In one way the bombing of the Belgrade embassy came as a boon to China's rulers. They were able to organize violent, but carefully modulated demonstrations against America that might deflect some of the passions building up among the Chinese people with the approach of June 4, the 10th anniversary of the Tiananmen Square massacre. Better anger directed against "foreign devils" than against China's repressive practices.
But, it is noteworthy how careful the government has been to burn no bridges to the United States. Meetings on arms control, arms proliferation, and human rights are postponed, but not canceled. Consultations on trade and on North Korea proceed unhindered. Investigations of the embassy bombing are demanded as though the regime does not believe the bombing was an accident (maybe its respect for American technology is greater than warranted). More formal apologies are demanded than the several already given by President Clinton. But diplomatic relations are not broken off.
This is almost a mirror image of how President Bush dealt with American anger over Tiananmen in 1989. He "deeply deplored" the Chinese resort to force. He suspended "high level exchanges," but he made no move to interfere with trade. Then, in direct contravention of his ban on high-level exchanges, he sent National Security Adviser Brent Scowcroft and Deputy Secretary of State Lawrence Eagleburger on a secret mission to Beijing.
They told Deng Xiaoping that the president had felt obliged to placate American public opinion, but that he wanted to maintain good relations with China.
Now President Jiang Zemin and Premier Zhu Rongji may have in mind some corresponding version of that, but they are in a delicate position. As sponsors of engagement with America, they have a lot to answer for internally. They were already in some trouble. Their economic concessions have not won China entry into the World Trade Organization. Chinese nuclear espionage and political campaign financing continue to be live issues in the American Congress and press.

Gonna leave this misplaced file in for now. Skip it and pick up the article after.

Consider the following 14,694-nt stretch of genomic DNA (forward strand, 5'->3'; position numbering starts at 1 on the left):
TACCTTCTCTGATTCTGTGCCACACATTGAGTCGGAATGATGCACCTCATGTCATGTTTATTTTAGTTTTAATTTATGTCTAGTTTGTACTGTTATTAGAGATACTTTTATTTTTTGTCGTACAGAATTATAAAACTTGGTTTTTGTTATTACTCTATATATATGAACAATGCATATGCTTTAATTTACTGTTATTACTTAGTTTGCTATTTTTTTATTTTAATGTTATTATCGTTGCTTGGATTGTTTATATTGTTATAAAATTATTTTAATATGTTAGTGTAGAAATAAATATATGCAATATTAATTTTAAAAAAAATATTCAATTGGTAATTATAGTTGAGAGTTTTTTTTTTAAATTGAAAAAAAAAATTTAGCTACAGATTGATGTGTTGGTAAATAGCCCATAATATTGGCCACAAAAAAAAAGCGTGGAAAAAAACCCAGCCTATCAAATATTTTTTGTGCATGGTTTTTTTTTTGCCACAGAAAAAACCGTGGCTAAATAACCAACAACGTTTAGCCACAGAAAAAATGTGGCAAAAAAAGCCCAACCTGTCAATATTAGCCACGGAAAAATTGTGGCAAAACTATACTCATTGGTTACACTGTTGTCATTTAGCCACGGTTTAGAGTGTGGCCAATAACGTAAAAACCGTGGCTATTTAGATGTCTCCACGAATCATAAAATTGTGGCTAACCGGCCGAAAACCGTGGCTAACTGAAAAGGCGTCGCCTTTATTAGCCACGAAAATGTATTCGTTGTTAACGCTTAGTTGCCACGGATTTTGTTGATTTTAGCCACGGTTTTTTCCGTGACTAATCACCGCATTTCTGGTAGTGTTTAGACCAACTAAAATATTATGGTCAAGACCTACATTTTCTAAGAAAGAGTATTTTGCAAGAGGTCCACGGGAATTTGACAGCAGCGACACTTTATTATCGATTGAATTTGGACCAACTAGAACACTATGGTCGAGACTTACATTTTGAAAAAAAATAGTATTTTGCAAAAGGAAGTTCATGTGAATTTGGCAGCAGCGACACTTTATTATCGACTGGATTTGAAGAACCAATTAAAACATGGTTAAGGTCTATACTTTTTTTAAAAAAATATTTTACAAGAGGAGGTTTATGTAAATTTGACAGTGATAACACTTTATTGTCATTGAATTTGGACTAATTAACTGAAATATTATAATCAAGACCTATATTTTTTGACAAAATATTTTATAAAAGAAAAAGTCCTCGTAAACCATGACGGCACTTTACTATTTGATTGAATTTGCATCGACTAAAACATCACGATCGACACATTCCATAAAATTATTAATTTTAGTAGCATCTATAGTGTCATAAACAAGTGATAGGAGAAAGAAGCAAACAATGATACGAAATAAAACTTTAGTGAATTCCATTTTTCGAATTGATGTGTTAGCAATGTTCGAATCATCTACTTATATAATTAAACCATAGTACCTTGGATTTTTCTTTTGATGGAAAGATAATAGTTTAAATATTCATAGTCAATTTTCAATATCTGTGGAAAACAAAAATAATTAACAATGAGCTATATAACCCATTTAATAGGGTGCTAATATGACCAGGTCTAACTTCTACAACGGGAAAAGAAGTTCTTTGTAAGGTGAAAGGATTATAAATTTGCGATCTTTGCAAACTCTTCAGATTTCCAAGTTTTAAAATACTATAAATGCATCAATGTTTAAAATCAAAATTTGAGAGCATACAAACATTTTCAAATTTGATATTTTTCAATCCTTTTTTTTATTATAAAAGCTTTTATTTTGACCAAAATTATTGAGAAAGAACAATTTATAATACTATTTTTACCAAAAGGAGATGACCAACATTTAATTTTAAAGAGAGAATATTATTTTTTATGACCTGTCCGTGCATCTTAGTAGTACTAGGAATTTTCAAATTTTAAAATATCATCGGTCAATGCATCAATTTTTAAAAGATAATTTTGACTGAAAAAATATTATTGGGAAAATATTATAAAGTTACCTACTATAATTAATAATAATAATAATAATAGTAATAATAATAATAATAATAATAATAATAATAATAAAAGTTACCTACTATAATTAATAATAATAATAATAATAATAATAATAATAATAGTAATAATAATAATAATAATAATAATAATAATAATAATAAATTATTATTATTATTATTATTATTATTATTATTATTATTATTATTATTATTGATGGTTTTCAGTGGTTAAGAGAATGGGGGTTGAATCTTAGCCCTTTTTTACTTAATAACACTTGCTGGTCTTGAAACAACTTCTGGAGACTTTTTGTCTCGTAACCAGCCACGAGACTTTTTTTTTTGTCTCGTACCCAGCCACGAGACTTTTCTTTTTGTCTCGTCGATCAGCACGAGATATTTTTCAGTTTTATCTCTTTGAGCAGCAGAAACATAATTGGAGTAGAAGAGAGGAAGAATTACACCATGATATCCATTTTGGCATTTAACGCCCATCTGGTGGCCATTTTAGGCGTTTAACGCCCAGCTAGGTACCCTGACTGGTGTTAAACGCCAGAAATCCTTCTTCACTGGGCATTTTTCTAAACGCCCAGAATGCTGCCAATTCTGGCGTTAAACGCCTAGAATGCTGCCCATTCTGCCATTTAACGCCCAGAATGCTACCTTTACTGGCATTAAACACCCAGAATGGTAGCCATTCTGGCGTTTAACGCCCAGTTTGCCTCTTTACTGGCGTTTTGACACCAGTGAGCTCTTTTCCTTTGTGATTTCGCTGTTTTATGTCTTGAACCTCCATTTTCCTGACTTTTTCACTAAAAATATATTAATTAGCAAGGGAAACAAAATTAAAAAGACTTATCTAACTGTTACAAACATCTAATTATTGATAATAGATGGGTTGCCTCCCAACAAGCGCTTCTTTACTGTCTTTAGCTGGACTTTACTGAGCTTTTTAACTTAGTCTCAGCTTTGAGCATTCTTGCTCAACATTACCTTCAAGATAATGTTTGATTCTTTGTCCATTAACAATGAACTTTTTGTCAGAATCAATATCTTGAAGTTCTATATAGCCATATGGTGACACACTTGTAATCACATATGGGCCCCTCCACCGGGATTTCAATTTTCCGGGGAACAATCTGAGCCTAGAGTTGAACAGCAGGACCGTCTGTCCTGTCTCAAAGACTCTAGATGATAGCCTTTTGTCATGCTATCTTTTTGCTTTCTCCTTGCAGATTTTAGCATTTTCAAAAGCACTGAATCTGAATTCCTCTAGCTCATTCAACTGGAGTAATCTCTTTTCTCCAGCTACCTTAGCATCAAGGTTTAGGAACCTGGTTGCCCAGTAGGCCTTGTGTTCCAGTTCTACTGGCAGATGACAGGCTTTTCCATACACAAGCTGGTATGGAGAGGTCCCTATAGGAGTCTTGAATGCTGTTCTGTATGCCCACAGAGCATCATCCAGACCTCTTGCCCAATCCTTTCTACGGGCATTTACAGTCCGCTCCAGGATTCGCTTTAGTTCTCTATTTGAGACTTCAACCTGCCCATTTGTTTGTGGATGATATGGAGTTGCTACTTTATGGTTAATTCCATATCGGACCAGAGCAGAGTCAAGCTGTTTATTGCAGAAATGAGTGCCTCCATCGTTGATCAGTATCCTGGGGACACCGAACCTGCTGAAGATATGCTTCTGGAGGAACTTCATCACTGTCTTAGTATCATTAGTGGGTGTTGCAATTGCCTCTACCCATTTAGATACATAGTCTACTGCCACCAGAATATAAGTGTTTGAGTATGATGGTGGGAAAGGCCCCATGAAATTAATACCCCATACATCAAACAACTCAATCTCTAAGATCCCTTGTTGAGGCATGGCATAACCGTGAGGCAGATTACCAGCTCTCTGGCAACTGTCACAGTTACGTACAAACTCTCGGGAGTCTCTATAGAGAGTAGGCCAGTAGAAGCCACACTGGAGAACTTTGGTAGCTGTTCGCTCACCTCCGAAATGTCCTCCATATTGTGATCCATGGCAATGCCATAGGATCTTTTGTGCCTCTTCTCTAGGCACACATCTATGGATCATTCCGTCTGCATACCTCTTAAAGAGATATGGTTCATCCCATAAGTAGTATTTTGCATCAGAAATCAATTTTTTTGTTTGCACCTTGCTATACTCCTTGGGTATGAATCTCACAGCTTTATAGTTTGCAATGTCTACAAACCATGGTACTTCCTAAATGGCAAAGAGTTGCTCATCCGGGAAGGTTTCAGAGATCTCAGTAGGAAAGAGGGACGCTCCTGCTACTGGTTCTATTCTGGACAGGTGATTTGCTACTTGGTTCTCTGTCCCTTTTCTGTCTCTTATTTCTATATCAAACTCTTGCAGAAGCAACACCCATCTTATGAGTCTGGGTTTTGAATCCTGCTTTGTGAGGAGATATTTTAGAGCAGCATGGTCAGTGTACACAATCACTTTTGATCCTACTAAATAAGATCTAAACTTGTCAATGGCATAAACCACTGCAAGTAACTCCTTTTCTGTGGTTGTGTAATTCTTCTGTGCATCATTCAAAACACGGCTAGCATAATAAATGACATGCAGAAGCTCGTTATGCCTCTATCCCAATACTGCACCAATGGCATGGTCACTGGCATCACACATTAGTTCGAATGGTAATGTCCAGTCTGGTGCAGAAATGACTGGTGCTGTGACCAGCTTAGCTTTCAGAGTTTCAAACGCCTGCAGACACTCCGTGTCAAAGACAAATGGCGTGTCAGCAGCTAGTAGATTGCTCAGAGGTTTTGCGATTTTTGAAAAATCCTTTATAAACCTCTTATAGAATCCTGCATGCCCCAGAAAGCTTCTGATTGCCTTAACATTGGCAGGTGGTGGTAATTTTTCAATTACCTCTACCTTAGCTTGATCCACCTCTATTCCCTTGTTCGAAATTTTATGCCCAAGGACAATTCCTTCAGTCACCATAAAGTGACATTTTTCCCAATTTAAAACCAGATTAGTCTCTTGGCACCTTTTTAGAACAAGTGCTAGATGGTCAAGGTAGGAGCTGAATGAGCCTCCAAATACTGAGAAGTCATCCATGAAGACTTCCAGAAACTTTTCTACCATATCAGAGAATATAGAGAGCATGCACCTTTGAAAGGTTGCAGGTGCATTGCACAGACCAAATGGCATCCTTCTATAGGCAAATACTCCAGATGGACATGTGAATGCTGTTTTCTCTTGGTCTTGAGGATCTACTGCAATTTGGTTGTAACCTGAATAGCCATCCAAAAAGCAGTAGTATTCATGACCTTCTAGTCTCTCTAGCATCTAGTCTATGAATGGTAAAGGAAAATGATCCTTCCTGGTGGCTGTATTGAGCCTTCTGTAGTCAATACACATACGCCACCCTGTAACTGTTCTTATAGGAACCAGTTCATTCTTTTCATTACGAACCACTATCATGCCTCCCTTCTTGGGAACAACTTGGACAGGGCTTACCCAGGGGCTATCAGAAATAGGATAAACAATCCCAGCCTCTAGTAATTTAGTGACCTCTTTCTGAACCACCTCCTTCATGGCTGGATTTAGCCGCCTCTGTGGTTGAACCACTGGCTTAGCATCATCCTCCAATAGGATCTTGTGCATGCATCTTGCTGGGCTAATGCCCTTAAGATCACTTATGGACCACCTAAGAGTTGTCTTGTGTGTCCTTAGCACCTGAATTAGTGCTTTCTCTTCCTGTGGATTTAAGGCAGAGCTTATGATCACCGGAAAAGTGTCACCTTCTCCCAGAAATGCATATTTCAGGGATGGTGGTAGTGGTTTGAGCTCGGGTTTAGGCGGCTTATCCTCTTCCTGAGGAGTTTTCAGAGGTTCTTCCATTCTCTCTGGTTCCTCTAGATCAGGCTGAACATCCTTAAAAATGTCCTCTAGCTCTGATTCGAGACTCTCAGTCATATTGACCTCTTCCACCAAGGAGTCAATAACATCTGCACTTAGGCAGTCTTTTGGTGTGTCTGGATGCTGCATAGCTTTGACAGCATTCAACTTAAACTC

Chinese leaders may have trouble convincing their Politburo colleagues that all this and the Belgrade bombing, despite President Clinton's apologies, do not add up to the foreign devil once again humiliating China.
Under the circumstances it is not surprising that, having the United States on the defensive, the regime in Beijing flaunts its toughness by threatening to veto any United Nations Security Council resolution on Kosovo unless NATO bombing is stopped.
But efforts are being made to phase out the anti-American demonstrations which, at one point, apparently threatened to get out of control.
No fear haunts Communist leaders more than loss of control at home.
There were already signs of nervousness in Beijing two weeks ago when some 20,000 members of the Falun Gong spiritual movement gathered around the Communist compound in a silent demonstration.
Now, after the Belgrade bombing, the regime has tried to uncork the pressure cooker just enough to let some steam out before the Tiananmen anniversary.
But as the Gorbachev perestroika experiment a decade ago showed, nothing is harder to achieve than controlled decontrol of authoritarian rule.
* Daniel Schorr is senior news analyst for National Public Radio.